How To Not Let Excuses Rule Your Life

February 28, 2016


Living with a chronic pain disorder isn’t easy. The simplest of tasks can seem impossible and daunting on a particularly bad pain day, and energy is sparse. You spend so much of it focusing on holding your body in positions that don’t aggravate your sore spots. It’s very easy to fall into huge bouts of depression, because it can be quite debilitating to be in pain more than you are not in pain.


It can – and does – suck the enjoyment out of things. I used to find myself making excuses to get out of doing things, because I knew there would be hell to pay for it afterwards. I’d miss out on group camping trips with my friends, on hikes to the beautiful Warsaw Caves, on trips to Wonderland. I’d even miss out on a night on the town, because all that standing, walking around, and dancing would aggravate my usual aches and pains threefold.


But then I realized…I wasn’t really living. I wasn’t really enjoying the things that I wanted to enjoy. I was letting MHE and pain rob me of making memories. That’s when I made the conscious decision to stop making excuses.


I created a new coping method; the motto of: push through it. If I want to do something, I force myself to do it. I won’t make excuses about why I can’t, because I won’t let my MHE rob me of the things I want to experience and enjoy. Even if I hurt while doing it, the feeling of completing the task is all the reward I need to keep going.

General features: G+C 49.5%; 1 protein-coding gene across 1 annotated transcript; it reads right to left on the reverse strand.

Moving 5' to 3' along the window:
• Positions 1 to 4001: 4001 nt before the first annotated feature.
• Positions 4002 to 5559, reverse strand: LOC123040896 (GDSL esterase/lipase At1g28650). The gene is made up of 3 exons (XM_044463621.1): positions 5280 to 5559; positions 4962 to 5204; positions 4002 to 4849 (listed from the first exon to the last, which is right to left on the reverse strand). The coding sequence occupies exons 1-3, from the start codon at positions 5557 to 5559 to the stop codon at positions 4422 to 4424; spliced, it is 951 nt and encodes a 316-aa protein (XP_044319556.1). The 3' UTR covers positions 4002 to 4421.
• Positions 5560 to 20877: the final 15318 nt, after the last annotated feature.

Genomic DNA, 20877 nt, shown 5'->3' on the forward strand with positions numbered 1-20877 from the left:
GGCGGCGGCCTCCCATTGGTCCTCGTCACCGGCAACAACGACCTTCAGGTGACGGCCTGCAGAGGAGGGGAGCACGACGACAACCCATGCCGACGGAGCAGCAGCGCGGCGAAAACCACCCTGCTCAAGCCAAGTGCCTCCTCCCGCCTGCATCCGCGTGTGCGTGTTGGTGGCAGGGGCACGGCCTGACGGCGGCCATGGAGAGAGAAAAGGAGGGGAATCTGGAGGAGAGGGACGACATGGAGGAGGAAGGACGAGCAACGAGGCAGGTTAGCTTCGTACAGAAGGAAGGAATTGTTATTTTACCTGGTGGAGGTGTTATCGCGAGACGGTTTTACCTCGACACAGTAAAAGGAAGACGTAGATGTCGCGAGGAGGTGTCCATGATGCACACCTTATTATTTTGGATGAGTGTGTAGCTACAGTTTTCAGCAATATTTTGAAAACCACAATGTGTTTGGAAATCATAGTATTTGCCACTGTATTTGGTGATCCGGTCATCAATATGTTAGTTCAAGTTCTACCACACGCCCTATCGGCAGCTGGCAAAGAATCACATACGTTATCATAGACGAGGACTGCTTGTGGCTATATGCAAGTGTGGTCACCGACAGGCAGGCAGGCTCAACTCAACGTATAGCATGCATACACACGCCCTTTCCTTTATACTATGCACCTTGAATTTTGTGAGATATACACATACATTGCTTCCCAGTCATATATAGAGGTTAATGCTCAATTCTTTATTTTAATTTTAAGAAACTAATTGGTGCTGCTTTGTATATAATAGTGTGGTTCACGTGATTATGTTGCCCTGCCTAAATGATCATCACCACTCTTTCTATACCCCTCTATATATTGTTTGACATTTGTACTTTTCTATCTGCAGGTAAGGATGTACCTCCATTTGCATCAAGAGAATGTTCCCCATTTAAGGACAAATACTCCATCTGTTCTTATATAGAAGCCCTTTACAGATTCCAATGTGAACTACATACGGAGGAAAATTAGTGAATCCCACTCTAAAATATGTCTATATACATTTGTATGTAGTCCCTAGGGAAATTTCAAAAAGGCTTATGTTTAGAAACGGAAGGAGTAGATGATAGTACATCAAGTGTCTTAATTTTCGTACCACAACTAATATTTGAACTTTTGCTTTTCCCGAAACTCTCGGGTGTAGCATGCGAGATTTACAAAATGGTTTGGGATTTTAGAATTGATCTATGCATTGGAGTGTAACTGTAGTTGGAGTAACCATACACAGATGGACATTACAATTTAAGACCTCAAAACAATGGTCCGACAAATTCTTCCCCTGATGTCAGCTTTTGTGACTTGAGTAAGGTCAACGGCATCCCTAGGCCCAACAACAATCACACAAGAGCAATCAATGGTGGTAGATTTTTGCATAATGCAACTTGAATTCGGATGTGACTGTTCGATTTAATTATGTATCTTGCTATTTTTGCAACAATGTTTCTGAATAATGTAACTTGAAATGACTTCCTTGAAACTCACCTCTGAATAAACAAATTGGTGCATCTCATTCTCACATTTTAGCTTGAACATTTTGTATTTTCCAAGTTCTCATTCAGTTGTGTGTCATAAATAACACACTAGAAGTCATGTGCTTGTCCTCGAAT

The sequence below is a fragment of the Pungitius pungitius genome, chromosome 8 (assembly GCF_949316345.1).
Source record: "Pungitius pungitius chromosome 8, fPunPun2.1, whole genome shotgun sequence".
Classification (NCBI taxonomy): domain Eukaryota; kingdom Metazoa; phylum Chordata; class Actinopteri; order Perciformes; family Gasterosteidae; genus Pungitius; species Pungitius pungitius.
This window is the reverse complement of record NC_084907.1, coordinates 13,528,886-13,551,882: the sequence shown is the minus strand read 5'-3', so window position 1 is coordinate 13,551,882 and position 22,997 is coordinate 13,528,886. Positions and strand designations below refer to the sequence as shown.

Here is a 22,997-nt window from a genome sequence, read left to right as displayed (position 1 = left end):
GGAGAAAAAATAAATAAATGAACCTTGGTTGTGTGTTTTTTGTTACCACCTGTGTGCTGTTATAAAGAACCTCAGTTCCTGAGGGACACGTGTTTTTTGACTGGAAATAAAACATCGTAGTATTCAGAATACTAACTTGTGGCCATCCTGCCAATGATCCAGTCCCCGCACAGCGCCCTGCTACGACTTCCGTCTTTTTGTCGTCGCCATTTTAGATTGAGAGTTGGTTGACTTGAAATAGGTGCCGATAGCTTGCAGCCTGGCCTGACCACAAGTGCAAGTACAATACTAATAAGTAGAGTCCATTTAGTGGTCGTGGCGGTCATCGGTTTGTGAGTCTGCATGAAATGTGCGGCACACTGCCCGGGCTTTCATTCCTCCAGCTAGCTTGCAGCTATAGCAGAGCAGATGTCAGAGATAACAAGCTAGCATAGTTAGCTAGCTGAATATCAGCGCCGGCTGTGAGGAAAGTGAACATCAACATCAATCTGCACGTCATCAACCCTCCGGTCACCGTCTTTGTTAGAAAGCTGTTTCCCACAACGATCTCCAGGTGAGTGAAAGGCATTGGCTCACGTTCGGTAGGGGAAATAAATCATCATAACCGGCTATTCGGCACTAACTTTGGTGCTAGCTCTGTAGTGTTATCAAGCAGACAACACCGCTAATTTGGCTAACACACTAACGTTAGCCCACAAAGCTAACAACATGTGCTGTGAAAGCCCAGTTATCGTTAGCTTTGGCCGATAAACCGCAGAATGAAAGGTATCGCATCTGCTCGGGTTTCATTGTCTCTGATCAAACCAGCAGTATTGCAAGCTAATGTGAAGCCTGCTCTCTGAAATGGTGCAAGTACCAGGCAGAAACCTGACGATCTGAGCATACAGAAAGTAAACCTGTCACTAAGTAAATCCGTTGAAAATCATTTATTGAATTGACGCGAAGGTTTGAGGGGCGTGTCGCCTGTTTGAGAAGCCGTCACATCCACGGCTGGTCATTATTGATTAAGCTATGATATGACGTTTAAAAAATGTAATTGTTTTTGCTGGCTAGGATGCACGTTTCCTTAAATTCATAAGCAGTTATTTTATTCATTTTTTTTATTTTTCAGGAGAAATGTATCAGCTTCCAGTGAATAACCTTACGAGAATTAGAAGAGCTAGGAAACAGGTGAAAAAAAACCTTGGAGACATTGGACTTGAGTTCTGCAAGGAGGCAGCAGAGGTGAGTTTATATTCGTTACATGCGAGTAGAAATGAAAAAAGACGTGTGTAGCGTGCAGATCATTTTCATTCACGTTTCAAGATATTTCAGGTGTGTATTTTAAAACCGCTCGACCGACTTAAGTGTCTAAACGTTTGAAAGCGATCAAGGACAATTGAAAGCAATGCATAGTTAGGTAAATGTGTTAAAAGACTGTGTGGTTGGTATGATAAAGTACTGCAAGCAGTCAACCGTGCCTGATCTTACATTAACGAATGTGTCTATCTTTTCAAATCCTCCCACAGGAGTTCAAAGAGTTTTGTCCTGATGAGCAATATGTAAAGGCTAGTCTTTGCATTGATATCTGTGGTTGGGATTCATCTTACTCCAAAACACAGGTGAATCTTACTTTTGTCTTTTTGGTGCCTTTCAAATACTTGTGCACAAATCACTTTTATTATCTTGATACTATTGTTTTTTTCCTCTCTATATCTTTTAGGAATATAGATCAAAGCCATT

The easiest way to change your mindset is to re-evaluate what you want out of life. I make a list of the upcoming things that I really want to do, and one of the things I’d like to do, and finally one of the things that I can live without doing. Then I tackle the list of things I really want to do. Crossing each fun activity off the list gives me the power to get through the days of recovery.


I’ve done so many things that I wouldn’t have been able to do a few years ago. I used to bubble myself, sheltering my body from the inevitable storm of pain – but that storm came anyway, and I didn’t even have the warming thought of “Well, at least I did it!” to get me through the storms. Now I do, and it makes all the difference. I may have to spend more time recovering after an excursion, but I recover with a smile on my face because I am proud that I did it.

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